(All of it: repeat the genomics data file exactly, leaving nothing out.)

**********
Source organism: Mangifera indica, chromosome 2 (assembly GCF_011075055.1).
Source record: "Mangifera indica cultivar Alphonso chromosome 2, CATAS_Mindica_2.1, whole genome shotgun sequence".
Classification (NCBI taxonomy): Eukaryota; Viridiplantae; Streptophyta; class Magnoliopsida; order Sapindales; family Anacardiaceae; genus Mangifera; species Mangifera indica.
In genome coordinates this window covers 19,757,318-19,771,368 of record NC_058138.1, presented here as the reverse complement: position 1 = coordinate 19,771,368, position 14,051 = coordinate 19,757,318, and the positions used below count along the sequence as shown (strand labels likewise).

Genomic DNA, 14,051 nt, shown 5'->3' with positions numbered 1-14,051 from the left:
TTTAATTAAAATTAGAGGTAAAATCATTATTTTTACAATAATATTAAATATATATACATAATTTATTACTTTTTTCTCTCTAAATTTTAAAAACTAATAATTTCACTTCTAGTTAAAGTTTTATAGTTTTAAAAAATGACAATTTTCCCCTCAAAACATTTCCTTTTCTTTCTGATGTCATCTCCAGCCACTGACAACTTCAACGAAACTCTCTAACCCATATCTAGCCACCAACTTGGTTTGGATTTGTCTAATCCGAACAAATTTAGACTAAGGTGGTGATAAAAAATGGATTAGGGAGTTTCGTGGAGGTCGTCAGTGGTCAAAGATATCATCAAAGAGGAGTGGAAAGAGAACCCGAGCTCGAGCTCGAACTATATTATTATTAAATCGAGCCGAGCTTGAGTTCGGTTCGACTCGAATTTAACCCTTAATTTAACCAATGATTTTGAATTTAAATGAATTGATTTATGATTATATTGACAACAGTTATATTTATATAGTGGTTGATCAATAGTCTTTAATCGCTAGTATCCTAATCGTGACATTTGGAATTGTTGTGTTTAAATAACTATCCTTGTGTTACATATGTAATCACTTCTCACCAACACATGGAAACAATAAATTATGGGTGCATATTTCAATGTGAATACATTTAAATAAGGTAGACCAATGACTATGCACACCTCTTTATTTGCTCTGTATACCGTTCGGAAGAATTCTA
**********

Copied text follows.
Source organism: Mangifera indica, chromosome 2 (assembly GCF_011075055.1).
Source record: "Mangifera indica cultivar Alphonso chromosome 2, CATAS_Mindica_2.1, whole genome shotgun sequence".
Classification (NCBI taxonomy): Eukaryota; Viridiplantae; Streptophyta; class Magnoliopsida; order Sapindales; family Anacardiaceae; genus Mangifera; species Mangifera indica.
In genome coordinates this window covers 19,757,318-19,771,368 of record NC_058138.1, presented here as the reverse complement: position 1 = coordinate 19,771,368, position 14,051 = coordinate 19,757,318, and the positions used below count along the sequence as shown (strand labels likewise).

Genomic DNA, 14,051 nt, shown 5'->3' with positions numbered 1-14,051 from the left:
TTTAATTAAAATTAGAGGTAAAATCATTATTTTTACAATAATATTAAATATATATACATAATTTATTACTTTTTTCTCTCTAAATTTTAAAAACTAATAATTTCACTTCTAGTTAAAGTTTTATAGTTTTAAAAAATGACAATTTTCCCCTCAAAACATTTCCTTTTCTTTCTGATGTCATCTCCAGCCACTGACAACTTCAACGAAACTCTCTAACCCATATCTAGCCACCAACTTGGTTTGGATTTGTCTAATCCGAACAAATTTAGACTAAGGTGGTGATAAAAAATGGATTAGGGAGTTTCGTGGAGGTCGTCAGTGGTCAAAGATATCATCAAAGAGGAGTGGAAAGAGAACCCGAGCTCGAGCTCGAACTATATTATTATTAAATCGAGCCGAGCTTGAGTTCGGTTCGACTCGAATTTAACCCTTAATTTAACCAATGATTTTGAATTTAAATGAATTGATTTATGATTATATTGACAACAGTTATATTTATATAGTGGTTGATCAATAGTCTTTAATCGCTAGTATCCTAATCGTGACATTTGGAATTGTTGTGTTTAAATAACTATCCTTGTGTTACATATGTAATCACTTCTCACCAACACATGGAAACAATAAATTATGGGTGCATATTTCAATGTGAATACATTTAAATAAGGTAGACCAATGACTATGCACACCTCTTTATTTGCTCTGTATACCGTTCGGAAGAATTCTA